*And finally I just love that the 132-minute version opens on those clouds (outtakes
from The Never-Ending Story) then goes to the Central Services advert about
Ducts: "Are your ducts old-fashioned, out-of-date... " Now the Criterion version
also has the clouds opening (The Original European Cut didn't) but it's funny
because the Studio asked Gilliam to start off with the clouds for the US Cut and he
actually prefers it as quoted in his Director's commentary. Hilarious.

Little changes that add up to a tighter and overall, better film.
Comment Comments (3) | Permalink | Most recent comment: Oct 27, 2011 1:38 PM PDT


The Cinema of Robert Zemeckis
The Cinema of Robert Zemeckis
by Norman Kagan
Edition: Paperback
Price: $16.41
72 used & new from $0.01

2 of 2 people found the following review helpful
1.0 out of 5 stars Robert Zemeckis-Best Director vs. Norman Kagan-Worst Book, May 29, 2004
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The cinema of Robert Zemeckis is simply AMAZING! People may knock him for making films that are both technically astute and successfully commercial but that is a subjective point of view. One thing no one can knock is that Robert Zemeckis can tell a great story!
As for the book by Norman Kagan, it is TERRBILE! I suspect Norman Kagan used the name Robert Zemeckis to sell more copies of the book. For when you actually read the book, like I did, Kagan spends more time telling us why Kagan thinks Zemeckis is a hack director and his films shallow. It just baffles the mind that someone would write a book only to try to discredit any talent the director might possess. Any insight we get into the technical aspects of Zemeckis's films are very superficial and actually have been taken from other sources. Kagan is more interested in Zemeckis's personal life and actually tries to psychoanalyze why Kagan thinks Zemeckis made the decision he did regarding each film. If this is serious research and critcal film studies, than it surely proves that some (not all) critics like Kagan, are fat, acne-ridden child-men who envy the seemingly easy success of others while they are condemned to write about it rather than make films themselves.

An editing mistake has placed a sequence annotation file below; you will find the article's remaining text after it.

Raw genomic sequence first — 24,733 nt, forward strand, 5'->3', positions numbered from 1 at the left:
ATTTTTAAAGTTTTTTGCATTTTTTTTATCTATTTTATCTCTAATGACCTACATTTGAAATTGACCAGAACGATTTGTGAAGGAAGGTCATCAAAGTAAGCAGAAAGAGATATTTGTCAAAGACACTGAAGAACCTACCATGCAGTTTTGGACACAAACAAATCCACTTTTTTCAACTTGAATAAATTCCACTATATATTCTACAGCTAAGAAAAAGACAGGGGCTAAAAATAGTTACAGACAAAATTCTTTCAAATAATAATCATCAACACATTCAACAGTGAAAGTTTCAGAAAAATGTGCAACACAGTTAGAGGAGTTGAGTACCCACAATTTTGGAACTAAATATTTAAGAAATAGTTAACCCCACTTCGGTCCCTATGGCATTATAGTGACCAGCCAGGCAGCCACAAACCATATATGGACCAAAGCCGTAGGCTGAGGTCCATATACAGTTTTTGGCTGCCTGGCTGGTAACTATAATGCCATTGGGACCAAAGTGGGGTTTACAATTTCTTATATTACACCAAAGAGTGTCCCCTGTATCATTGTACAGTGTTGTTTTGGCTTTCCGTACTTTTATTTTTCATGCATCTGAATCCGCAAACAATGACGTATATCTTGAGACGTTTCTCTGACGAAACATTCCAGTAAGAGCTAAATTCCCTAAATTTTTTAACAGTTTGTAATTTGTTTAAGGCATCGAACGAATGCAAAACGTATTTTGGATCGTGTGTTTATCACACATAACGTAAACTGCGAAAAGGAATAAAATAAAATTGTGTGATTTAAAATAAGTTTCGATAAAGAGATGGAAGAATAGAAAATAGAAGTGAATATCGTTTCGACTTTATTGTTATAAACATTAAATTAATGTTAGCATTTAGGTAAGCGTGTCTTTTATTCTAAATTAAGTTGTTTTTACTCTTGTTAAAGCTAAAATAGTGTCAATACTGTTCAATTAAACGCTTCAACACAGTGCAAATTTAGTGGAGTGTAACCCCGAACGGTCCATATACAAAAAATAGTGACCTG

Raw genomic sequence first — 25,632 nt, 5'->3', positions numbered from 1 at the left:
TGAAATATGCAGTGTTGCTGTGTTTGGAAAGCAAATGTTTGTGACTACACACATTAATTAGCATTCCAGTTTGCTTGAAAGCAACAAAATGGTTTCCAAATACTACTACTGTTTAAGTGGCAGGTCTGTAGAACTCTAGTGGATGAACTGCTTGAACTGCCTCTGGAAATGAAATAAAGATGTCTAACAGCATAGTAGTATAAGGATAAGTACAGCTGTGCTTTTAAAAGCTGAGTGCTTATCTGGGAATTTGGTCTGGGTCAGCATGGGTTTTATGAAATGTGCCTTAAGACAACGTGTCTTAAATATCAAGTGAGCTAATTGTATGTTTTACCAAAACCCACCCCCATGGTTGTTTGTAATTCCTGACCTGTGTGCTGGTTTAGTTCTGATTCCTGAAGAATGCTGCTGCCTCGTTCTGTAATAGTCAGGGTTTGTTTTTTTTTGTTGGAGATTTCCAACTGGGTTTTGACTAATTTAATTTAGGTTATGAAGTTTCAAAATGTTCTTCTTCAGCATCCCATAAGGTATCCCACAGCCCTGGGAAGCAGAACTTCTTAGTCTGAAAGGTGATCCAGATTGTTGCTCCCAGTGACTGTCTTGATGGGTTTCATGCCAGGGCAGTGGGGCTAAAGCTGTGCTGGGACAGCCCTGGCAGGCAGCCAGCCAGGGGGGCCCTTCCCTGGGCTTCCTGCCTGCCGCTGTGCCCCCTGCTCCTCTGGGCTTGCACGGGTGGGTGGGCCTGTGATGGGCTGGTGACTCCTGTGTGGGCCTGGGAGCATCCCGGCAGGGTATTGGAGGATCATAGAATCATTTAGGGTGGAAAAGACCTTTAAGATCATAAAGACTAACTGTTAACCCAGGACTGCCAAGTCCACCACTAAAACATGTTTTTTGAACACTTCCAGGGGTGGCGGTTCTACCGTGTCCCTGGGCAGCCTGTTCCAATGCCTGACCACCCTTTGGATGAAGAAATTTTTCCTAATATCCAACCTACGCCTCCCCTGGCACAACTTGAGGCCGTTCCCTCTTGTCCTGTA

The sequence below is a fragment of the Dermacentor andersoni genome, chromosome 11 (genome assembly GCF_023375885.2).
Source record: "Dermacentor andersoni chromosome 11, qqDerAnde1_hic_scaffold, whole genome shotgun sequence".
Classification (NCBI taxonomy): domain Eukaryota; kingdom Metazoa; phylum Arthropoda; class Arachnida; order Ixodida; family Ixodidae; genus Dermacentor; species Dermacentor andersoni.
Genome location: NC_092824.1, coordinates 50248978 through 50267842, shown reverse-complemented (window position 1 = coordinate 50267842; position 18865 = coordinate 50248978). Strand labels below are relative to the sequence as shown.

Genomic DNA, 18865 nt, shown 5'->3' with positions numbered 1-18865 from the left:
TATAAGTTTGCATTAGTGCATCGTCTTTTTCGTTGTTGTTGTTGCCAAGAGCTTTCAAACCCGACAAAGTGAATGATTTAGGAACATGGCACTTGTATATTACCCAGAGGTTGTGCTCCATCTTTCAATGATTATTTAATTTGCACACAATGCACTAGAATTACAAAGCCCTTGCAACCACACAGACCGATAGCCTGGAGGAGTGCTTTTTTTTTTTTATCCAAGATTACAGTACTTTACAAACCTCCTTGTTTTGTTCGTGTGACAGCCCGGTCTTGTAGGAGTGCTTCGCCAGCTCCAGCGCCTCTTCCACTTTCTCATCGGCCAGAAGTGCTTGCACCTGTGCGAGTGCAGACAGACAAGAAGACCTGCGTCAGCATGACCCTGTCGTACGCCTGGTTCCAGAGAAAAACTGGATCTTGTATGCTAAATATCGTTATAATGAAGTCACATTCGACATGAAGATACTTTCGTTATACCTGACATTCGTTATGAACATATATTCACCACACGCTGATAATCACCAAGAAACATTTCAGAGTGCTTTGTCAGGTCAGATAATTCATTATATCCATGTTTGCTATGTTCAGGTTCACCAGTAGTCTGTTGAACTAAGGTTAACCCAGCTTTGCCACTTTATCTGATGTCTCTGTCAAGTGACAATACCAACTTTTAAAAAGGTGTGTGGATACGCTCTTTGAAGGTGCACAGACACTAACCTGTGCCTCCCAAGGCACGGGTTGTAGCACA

If you truly study Zemeckis you will realize that he had many commercial failures early in his career but more importantly he never gave up. Before Romancing the Stone, Zemeckis couldn't get arrested in Hollywood, afterwards, he was able to make Back to The Future. A film that you may say is dated, but is great example of the perfectly crafted script. The rest, as they say is history.
Seriously, if you want the best source of information on any Zemeckis film, watch the DVDs with Robert Zemeckis Director's Commentary ON. Zemeckis and his colleagues tell you exactly how they accomplished not only the technical aspects of his films, but how Zemeckis finds the truth to every story. You will discover the motivation behind his decisions and then see the result, right there in the film. I would even go so far as to say it's better than going to film school.